Monthly Archives: August 2016

Such a beautiful display

An Open Letter to NBC about Olympic Coverage

Considering all the hype about the conditions surrounding this year’s games, it’s ironic that Olympic fever is hard to catch this year. Time delays, shoddy editing, and apps that barely work are taking a lot of the joy out of the spirit of competition. And then there’s the commentary. Even with 7 commercial breaks per half hour and random outages, you should still at least pretend someone is watching.

Look, I don’t like to criticize unless I have a solution to offer, so I’d encourage everyone/anyone at NBC to hit play on the below video of me doing commentary over the iOS gaming sensation Justin Smith’s Realistic Summer Sports Simulator and book me a flight to Rio immediately.

I’m going to need bottled water though.


The Real Purpose of Swimsuit Netting

In a perfect world, I’d get to wake up in PM daylight every day. Not too late—noon or 1 is fine—but I don’t want to deal with alarm clocks and bed times. I’d get up, do my stuff, maybe get a workout in, eat a pile of nachos and go to work. Yes, I’d still work—I’m a man who loves a project—but none of this eight hour workday stuff. I’d work until I was done for the day, be it 4 hours or 12. Then I’d go home, probably eat more nachos, and do my research (which is fancy talk for fall down a Wikipedia hole). I suppose this world wouldn’t have noise restrictions either, so I could really get into it if I started reading about Musique Concrete or something.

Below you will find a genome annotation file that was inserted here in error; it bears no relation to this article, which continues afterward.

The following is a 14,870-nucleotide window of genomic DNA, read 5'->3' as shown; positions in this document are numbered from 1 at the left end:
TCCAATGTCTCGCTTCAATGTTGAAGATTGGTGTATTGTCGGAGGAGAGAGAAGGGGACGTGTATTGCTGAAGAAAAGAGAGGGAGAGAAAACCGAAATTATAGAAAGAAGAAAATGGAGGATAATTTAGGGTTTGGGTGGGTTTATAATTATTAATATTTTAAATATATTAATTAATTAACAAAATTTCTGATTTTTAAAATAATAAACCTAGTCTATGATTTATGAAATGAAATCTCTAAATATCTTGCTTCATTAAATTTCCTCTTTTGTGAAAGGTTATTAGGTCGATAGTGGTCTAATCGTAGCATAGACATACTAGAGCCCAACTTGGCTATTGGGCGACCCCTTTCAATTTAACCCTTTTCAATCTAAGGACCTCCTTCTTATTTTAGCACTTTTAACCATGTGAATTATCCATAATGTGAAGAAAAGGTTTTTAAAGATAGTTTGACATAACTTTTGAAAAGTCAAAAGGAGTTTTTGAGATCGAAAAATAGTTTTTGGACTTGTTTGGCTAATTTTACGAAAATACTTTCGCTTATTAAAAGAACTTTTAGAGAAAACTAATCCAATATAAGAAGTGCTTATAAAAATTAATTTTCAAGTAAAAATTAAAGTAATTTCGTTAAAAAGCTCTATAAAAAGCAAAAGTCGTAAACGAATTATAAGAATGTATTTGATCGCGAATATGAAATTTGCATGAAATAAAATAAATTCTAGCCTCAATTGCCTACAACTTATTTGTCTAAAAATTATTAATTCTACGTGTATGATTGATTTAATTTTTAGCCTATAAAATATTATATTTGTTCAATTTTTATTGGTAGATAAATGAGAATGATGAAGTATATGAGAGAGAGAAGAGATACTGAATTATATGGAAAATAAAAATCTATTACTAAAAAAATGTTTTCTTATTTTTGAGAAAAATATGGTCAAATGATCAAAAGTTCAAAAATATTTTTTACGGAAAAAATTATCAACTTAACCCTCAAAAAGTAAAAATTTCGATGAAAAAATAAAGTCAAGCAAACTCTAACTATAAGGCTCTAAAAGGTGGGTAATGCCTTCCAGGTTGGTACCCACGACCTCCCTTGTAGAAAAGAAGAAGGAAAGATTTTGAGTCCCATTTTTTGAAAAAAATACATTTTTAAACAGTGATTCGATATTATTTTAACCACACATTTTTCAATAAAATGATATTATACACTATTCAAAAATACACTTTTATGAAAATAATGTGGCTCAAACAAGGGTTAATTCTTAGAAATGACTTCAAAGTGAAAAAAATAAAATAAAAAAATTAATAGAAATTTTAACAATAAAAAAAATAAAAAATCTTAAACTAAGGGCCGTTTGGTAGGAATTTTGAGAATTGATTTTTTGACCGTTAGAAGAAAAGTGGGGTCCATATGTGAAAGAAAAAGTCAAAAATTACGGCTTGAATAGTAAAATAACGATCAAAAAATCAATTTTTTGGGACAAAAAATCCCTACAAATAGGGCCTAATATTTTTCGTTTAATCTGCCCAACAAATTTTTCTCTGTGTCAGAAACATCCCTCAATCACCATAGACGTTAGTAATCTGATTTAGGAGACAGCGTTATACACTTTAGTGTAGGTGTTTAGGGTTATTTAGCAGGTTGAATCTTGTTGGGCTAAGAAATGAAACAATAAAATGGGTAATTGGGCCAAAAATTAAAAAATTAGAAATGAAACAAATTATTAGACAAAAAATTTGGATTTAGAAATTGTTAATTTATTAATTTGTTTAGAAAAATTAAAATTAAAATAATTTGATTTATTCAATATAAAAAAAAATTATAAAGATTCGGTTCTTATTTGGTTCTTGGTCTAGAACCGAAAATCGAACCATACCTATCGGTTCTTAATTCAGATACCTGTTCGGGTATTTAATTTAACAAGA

However, this world is not perfect. I know this because my taint is on fire.

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Want vs Need: Time Investment

My medium is watered down acrylic on printer paper.

I have this hanging above my computer desk.

I need to write a sequel to my first book, Can’t Eat, Can’t Breathe and Other Ways Cystic Fibrosis Has F#$%*d Me. At least, that’s what I keep telling myself.

As I get older, I’ve really started thinking of time as a finite resource. I always thought I did, but without any real responsibility (beyond breathing, that is), it’s easy to labor under the illusion that there’s still time to do everything. It’s the subtle difference between “I might as well do this, I’m going to die” and “I need to get this straightened out before I die.” The truth is, the world does not need a sequel to Can’t Eat, Can’t Breathe anymore than it needed Can’t Eat, Can’t Breathe in the first place, which is to say not at all. Still, it remains the piece of creative work I’ve gotten the most feedback on and it’s one of my few projects that ended up in profit so in my head a sequel makes sense as a time investment.

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